This Week in the Law Library …

This week in the Law Library we’re welcoming the First District Ohio Court of Appeals, teaching technology in law practice and current awareness resources, attending the Schwartz Lecture, holding an open house, and continuing to celebrate American Indian and Alaska Native Heritage Month.

This Week’s Research Sessions

Tuesday, November 15, 2022

Technology in Law Practice

Shannon Kemen, Legal Technology & Research Instructional Services Librarian
Room 107
11:10am – 12:05pm

Wednesday, November 16, 2022

Legal Research Competency Program

Laura Dixon-Caldwell, Instructional & Reference Services Librarian
Room 107
12:00pm – 1:00pm
Current Awareness & Alerts

With so much information bombarding us, it’s hard to keep up with all the latest legal developments. Come learn about legal news resources, and how to set up alerts to track issues you are interested in. University of Cincinnati Law students who complete the requirements of the Competency programs before graduation will receive a notation on their transcript stating that they are competent with respect to legal research and/or technology, a credential they can list proudly on their resumes as proof of the research skills they offer prospective employers. For questions, or to RSVP, contact Laura Dixon-Caldwell at

Thursday, November 17, 2022

Technology in Law Practice

Shannon Kemen, Legal Technology & Research Instructional Services Librarian
Room 107
11:10am – 12:05pm

First District Ohio Court of Appeals Oral Arguments

Monday, November 14, 2022
9:00am – 11:00am
Room 160
The Court will allow people to enter prior to each argument and leave after an argument has ended, but not enter and leave during each argument. At the end of the last oral argument the judges and attorneys will stay and answer questions from students. View the Live Stream

9:00-9:30 am: Butler v. TriHealth (Negligence suit for injury caused in parking lot/alleged summary judgment error due to existence of a genuine issue of material fact).

9:45-10:15 am: State of Ohio v. Mitchell (Unconstitutional Search and Search/Exclusionary Rule/Sentencing).

10:30-11:00 am: State of Ohio v. Sheckles (Evidence- exclusion of witness testimony and exclusion of video evidence).

11:00-11:30am: Q&A with the judges.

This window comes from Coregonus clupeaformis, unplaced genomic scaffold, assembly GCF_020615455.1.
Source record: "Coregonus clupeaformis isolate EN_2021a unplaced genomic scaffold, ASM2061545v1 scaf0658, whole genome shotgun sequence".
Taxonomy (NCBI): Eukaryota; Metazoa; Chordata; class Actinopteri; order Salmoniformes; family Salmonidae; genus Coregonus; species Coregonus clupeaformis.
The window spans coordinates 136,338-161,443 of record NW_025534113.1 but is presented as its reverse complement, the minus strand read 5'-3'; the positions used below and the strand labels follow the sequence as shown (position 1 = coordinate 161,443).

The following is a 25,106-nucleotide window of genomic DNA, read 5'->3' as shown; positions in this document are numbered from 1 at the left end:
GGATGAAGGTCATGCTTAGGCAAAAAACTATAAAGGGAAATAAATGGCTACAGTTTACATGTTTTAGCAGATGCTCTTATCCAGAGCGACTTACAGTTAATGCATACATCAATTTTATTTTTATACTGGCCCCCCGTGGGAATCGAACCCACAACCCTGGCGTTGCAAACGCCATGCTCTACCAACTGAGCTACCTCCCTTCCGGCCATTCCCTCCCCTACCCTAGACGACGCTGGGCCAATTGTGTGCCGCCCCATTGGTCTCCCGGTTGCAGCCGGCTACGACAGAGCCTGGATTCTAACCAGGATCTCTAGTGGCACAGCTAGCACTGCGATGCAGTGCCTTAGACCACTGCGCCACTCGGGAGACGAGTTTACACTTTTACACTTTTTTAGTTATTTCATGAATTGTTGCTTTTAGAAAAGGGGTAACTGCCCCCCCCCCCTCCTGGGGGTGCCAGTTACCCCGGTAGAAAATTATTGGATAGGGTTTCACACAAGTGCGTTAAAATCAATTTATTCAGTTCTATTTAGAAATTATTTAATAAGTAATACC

Victor E. Schwartz Lecture in Torts

“Law Reform Through a Tort Lens: Intelligent Design?”

Friday, Nov. 18, 2022
12:15pm – 1:15pm
Room 160

Michael Green, the Mel and Pam Brown Visiting Professor of Law at Washington University in St. Louis School of Law, will discuss whether there is any type of intelligent design in the torts arena or if change happens by chance during his lecture “Law Reform Through a Tort Lens: Intelligent Design?” Tort law came together as a coherent body of law in the mid-19th century. Since then, there have been all sorts of reforms—from the adoption of workers’ compensation to the adoption of comparative fault and strict products liability, and the more modern tort reforms or “deforms” as some characterize it. Many torts’ theorists claim that there is a foundational principle that holds together all of tort law, suggesting an intelligent design. Professor Green will express deep skepticism that there is any kind of design to law reform in the torts arena and indeed change is often adventitious. He will conclude with observations of a Restatement Reporter on the utility for tort theory for Restatement work. In short, almost nothing.

Featured Study Aids

Torts CALI Lessons

CALI currently offers a number of interactive exercises for students studying Torts. You will need to set up a password to use CALI online. To set up a username and password, you will be asked to enter UC Law’s authorization code. You can get this code from any reference librarian.

Hornbook on Torts

Available via the West Academic study aid subscription, this single-volume hornbook provides a comprehensive overview of tort and injury law. The book covers all of the major topics in tort law. Topics include liability for physical injuries, as well as emotional, dignitary, and economic harms. This newly-updated edition includes citations to hundreds of cases and statutes decided over the last decade, as well as references to the Restatement (Third).

The Law of Torts: Examples & Explanations

Available via the Aspen Learning Library, this study aid provides an overview of Torts, together with examples that illustrate how these principles apply in typical cases. Features coverage of intentional torts; chapters on trespass to chattels, conversion and trespass to land, false imprisonment, and intentional infliction of emotional distress; and a section on Taking a Torts Essay Exam. A series of problems at the end of each section or chapter assist you in testing your understanding. Answers are provided for these problems.

Understanding Torts

Available via the LexisNexis Digital Library, Understanding Torts features: comprehensive and up-to-date coverage of intentional torts, privileges, negligence, cause-in-fact, proximate cause, defenses, joint and several liability, damages, strict liability, products liability, economic torts, malicious prosecution, abuse of process, defamation and invasion of privacy. Judicious use of footnotes to provide full, but not overwhelming, primary and secondary support for textual propositions.

Featured Guide

Exam Study Guide: Torts

Did you know the Law Library can help you prepare for law school exams? Consult this guide for our exam preparation resources. Get help in understanding Torts as well as reviewing and preparing for Torts exams.

Featured Treatise

Dobbs’ Law of Torts

Available via Westlaw, this four-volume second edition provides encyclopedic reference on all aspects of tort law, regardless of topic. Authors’ comments on problems in the administration of tort law give readers both pro and con arguments for effecting changes in the law.